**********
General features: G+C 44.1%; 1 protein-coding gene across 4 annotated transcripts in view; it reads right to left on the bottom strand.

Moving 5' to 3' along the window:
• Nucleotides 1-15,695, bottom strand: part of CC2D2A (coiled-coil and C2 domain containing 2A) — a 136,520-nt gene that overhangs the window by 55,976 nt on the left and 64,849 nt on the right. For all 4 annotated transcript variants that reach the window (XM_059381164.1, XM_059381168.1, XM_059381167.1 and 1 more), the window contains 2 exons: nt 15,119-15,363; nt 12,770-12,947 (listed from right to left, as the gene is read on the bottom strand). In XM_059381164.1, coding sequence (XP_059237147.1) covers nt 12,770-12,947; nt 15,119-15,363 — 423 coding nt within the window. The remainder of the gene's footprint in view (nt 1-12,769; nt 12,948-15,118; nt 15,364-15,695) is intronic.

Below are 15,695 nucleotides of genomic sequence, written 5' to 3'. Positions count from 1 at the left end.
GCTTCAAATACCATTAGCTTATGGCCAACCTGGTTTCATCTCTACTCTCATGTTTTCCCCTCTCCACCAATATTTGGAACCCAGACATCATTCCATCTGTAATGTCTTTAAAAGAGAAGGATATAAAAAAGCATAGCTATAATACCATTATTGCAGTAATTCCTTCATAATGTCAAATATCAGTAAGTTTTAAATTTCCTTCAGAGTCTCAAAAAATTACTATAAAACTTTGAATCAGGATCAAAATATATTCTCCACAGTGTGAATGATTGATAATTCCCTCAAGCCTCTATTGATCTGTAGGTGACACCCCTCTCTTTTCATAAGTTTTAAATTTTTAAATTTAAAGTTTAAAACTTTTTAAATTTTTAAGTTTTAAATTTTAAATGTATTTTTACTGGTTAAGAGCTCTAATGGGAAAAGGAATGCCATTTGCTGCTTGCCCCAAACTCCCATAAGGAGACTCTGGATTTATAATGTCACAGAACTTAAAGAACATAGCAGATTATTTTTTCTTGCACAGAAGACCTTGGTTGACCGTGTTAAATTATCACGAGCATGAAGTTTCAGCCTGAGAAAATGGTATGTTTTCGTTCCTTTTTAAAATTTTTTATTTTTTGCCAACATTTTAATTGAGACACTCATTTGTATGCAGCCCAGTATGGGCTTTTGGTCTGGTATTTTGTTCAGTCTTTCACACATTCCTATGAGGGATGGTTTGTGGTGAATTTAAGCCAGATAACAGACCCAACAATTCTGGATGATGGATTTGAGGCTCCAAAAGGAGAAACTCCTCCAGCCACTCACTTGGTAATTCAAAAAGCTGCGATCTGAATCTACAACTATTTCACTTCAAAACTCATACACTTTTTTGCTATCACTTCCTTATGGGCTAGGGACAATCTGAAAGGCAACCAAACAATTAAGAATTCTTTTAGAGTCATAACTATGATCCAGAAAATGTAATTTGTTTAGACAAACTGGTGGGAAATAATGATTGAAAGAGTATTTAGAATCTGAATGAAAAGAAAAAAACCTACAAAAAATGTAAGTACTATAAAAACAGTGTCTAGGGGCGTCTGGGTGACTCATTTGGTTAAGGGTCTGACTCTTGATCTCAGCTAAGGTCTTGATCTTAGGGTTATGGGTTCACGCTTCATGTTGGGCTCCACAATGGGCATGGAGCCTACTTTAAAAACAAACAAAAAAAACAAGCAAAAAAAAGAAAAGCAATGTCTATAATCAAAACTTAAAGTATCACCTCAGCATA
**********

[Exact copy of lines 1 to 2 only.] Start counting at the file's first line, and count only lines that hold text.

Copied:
General features: G+C 44.1%; 1 protein-coding gene across 4 annotated transcripts in view; it reads right to left on the bottom strand.

Moving 5' to 3' along the window: